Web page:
From our friends at FKKS and their advertising law alert email newsletter, we learn of a recently enacted law, The Restore Online Shoppers’ Confidence Act, that will impact some common – and commonly abused – online marketing practices.
There are a couple of major provisions in the new law, but to me the one with the most impact centers on “negative options.”
Online marketers will now have more stringent rules to adhere to if they want to offer services or payment methods where a consumer’s silence or inaction is deemed to be acceptance of an offer. This is seenmost frequently in recurring billing scenarios.
There’s still room for legitimate subscriptions/recurring charges; marketers must now simply be aboveboard in disclosing the nature of the agreement and getting explicit permission from consumers. The new law now requires marketers to:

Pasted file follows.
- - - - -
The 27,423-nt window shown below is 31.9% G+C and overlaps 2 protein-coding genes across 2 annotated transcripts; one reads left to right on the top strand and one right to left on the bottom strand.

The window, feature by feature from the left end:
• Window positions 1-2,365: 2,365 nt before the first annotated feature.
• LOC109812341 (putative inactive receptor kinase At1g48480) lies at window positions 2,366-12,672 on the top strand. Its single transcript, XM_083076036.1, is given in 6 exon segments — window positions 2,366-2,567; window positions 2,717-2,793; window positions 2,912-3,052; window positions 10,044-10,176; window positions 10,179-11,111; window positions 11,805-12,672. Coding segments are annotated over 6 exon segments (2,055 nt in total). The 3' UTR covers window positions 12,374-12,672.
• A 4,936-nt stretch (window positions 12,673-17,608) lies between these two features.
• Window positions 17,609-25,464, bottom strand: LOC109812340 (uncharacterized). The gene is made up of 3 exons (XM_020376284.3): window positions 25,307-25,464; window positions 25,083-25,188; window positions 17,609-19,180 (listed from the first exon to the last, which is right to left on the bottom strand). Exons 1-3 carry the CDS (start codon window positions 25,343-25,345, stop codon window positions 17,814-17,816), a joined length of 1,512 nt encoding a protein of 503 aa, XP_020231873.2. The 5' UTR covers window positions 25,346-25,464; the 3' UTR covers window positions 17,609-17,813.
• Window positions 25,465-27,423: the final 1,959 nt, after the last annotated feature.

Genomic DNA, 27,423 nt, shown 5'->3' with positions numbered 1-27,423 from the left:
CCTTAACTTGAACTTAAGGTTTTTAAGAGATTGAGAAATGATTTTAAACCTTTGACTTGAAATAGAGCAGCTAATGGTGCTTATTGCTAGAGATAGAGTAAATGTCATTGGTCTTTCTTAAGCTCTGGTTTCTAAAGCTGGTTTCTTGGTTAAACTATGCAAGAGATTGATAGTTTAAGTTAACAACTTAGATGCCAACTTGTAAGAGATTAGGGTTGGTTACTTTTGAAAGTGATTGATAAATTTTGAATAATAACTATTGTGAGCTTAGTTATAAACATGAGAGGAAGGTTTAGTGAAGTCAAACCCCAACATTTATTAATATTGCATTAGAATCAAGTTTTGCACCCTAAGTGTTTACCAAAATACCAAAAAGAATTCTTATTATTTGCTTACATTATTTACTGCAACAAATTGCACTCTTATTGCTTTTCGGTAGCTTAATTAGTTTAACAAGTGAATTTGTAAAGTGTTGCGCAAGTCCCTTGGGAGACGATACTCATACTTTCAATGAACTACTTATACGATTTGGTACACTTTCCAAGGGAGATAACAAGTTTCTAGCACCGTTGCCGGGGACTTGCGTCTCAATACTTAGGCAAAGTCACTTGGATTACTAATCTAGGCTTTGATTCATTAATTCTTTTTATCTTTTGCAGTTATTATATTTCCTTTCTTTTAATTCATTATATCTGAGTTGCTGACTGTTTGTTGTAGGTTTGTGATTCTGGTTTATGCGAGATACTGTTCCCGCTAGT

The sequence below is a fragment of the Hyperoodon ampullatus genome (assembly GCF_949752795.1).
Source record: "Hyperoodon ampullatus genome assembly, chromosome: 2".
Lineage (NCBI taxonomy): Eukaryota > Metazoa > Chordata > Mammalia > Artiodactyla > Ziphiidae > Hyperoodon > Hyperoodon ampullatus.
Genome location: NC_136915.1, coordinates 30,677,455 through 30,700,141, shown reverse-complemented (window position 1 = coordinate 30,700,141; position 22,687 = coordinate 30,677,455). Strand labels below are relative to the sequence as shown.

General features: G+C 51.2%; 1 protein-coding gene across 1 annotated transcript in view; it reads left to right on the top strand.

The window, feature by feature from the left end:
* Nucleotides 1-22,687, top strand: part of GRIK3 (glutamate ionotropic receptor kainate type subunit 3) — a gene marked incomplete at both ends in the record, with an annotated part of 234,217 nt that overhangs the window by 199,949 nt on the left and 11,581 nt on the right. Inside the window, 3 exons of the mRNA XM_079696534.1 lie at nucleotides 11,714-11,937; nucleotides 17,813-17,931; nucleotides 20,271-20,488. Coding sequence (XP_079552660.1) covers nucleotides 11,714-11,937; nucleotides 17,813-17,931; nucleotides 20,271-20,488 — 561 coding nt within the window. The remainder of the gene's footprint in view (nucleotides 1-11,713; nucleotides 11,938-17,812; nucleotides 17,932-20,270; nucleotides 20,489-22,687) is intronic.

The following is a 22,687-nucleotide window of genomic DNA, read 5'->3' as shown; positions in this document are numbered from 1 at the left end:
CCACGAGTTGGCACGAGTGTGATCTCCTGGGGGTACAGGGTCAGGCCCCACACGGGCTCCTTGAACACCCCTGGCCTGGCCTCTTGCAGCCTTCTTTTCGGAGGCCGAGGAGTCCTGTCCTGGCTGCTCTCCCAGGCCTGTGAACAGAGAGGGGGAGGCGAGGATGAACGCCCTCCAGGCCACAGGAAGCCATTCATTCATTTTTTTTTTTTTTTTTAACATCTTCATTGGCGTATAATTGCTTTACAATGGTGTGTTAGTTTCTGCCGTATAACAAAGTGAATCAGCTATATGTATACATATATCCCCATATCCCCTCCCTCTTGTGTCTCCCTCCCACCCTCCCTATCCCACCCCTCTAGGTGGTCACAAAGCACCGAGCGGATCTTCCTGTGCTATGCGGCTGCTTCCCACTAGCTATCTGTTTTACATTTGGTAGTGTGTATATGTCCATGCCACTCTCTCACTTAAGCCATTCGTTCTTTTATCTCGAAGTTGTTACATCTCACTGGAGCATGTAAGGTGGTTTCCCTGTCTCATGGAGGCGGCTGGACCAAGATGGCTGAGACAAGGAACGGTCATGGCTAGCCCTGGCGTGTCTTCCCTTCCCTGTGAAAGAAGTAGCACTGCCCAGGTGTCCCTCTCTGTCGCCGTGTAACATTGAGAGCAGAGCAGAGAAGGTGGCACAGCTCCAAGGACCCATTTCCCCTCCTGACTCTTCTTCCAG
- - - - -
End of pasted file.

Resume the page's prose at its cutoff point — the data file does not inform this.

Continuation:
- clearly and conspicuously disclose all material terms and conditions of the transaction prior to obtaining the consumer’s billing information,
- obtain “express informed consent” from the consumer before charging the financial account provided by the consumer, and
- provide “simple mechanisms” for a consumer to cancel the recurring charges.
Violators can be pursued by the FTC and state Attorneys General.
All in all, a good thing for helping protect consumers and helping legitimate businesses separate themselves from shady operators.